Thursday, June 10, 11am EDT
Charissa Powell, Amber Sewell, and Leah Valletta (University of Tennessee, Knoxville)
This presentation will bring a unique lens of presenting how our in-person workshop model failed in a pre-COVID world, but how we have been able to find a silver lining in that virtual workshops have been much more successful during this time of remote learning. This presentation will share how we responded to the initial failure, and how a virtual environment has been more successful for our workshop model. The presenters will be very up front about our challenges trying to connect with students without an LMS presence, as well as how the creation process reflects the presenters’ investment in student-centered and compassionate learning design.
Presenters will reflect on their student-focused instructional design process, and how their desire to ensure students had control over their learning journey – especially during a period of information overload, Zoom burnout, and other stressors – shaped the format of this workshop series.This desire, paired with their intention to offer instruction empathetic to students’ needs, led to exploring a workshop model rather than conducting virtual one-shots. Presenters are coming from a department that has a long-standing history of doing one-shots as the main form of instruction. They saw online instruction as an opportunity to explore a new format of instruction, workshops. For the program at their university, one-shots don’t reach all students and are not sustainable from a human resource perspective.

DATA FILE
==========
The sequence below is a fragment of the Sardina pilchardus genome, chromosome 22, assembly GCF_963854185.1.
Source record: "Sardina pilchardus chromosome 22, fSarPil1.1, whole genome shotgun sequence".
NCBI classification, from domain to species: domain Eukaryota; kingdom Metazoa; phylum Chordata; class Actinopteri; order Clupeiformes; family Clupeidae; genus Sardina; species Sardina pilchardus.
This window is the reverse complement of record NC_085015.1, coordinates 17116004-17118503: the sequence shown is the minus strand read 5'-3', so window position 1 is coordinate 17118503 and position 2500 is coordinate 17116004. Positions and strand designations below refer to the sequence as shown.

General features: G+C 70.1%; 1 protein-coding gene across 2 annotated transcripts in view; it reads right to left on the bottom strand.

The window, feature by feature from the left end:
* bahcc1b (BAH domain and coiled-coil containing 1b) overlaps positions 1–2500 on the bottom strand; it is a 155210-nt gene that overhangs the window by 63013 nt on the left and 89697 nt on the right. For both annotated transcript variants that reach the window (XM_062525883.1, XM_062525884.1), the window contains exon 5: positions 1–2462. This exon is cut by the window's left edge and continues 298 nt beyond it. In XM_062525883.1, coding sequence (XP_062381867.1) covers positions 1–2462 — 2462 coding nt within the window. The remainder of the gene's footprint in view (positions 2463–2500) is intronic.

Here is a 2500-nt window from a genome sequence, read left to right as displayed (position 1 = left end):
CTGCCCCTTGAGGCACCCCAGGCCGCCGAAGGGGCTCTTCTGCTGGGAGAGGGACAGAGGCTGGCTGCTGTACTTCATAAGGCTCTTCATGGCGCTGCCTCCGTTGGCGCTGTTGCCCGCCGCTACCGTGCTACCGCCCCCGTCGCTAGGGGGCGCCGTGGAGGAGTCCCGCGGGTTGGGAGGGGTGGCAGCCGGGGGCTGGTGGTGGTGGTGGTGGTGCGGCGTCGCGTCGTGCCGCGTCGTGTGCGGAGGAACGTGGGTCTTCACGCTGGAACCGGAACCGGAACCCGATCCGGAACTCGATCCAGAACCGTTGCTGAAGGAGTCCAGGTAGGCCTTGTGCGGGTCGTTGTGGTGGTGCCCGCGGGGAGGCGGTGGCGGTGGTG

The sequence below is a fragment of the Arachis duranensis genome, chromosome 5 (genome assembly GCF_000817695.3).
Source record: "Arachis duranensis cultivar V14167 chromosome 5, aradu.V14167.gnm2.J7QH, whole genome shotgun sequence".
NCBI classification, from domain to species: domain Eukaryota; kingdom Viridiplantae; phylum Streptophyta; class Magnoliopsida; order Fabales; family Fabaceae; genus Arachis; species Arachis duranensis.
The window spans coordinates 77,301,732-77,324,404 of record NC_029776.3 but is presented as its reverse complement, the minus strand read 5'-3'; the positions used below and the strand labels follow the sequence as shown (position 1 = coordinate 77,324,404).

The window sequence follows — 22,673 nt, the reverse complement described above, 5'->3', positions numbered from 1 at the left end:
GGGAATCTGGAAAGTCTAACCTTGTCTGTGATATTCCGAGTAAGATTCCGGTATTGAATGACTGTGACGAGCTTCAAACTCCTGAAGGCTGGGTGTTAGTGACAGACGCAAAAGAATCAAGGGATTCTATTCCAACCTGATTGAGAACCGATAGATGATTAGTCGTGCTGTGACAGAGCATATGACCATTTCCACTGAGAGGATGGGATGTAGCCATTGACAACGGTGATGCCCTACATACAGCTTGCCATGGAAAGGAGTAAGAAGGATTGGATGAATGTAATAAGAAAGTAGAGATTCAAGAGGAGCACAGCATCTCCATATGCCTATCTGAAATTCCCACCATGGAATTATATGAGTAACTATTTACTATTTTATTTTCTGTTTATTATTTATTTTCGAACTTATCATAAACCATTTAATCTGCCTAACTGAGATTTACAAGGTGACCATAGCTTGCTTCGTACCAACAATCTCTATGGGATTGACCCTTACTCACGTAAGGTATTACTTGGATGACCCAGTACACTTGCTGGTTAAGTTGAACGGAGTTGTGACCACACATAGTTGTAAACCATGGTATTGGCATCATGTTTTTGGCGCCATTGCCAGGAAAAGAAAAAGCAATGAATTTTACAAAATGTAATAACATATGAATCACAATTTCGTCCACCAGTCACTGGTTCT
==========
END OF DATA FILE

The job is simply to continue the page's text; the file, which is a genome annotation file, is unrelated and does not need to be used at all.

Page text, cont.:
For library faculty and staff, a workshop model would allow for more nuanced discussion of information literacy concepts and skills, as well as creating a more sustainable teaching program that respected Zoom burnout on the instructor’s end. Because the schedule was aligned with a programmatic curriculum, it offered students access to information at point of need; the consistent delivery format gave students less information to keep track of, while the recordings ensured everyone would have access.
The workshop model allowed us to discuss more nuanced information literacy topics with our students. We were able to include sessions about social justice and EDI topics, such as information privilege and algorithmic bias; these more conceptual discussions can’t always be covered in a one-shot instruction session. This model also allowed for collaboration between departments during a period of relative departmental isolation due to the pandemic. This approach helped to get more people in the library involved with directly supporting students.
This presentation will discuss the types of technological hurdles the presenters overcame to pilot the virtual workshop series, including student privacy concerns, registration, how to provide instructors with proof of attendance, assessment strategies, and how best to provide access to the videos after the live sessions.
Presenters will engage attendees several different ways in this virtual environment. Some examples will be polling audience members (using Menti Meter, reflective questions, and engaging over chat. All of these engagement tools are ones the presenters have honed while leading workshops.